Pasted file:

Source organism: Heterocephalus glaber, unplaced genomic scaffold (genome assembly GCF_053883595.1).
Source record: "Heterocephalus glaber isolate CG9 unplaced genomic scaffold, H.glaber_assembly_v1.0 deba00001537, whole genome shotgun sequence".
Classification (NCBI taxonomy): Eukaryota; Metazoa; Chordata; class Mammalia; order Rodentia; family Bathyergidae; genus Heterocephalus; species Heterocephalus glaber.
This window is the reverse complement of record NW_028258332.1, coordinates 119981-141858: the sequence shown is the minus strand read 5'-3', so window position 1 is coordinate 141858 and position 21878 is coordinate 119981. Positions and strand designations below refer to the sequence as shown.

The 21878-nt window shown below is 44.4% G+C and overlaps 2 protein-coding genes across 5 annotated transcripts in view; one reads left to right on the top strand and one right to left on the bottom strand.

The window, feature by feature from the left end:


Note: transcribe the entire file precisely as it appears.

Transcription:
Source organism: Heterocephalus glaber, unplaced genomic scaffold (genome assembly GCF_053883595.1).
Source record: "Heterocephalus glaber isolate CG9 unplaced genomic scaffold, H.glaber_assembly_v1.0 deba00001537, whole genome shotgun sequence".
Classification (NCBI taxonomy): Eukaryota; Metazoa; Chordata; class Mammalia; order Rodentia; family Bathyergidae; genus Heterocephalus; species Heterocephalus glaber.
This window is the reverse complement of record NW_028258332.1, coordinates 119981-141858: the sequence shown is the minus strand read 5'-3', so window position 1 is coordinate 141858 and position 21878 is coordinate 119981. Positions and strand designations below refer to the sequence as shown.

The 21878-nt window shown below is 44.4% G+C and overlaps 2 protein-coding genes across 5 annotated transcripts in view; one reads left to right on the top strand and one right to left on the bottom strand.

The window, feature by feature from the left end: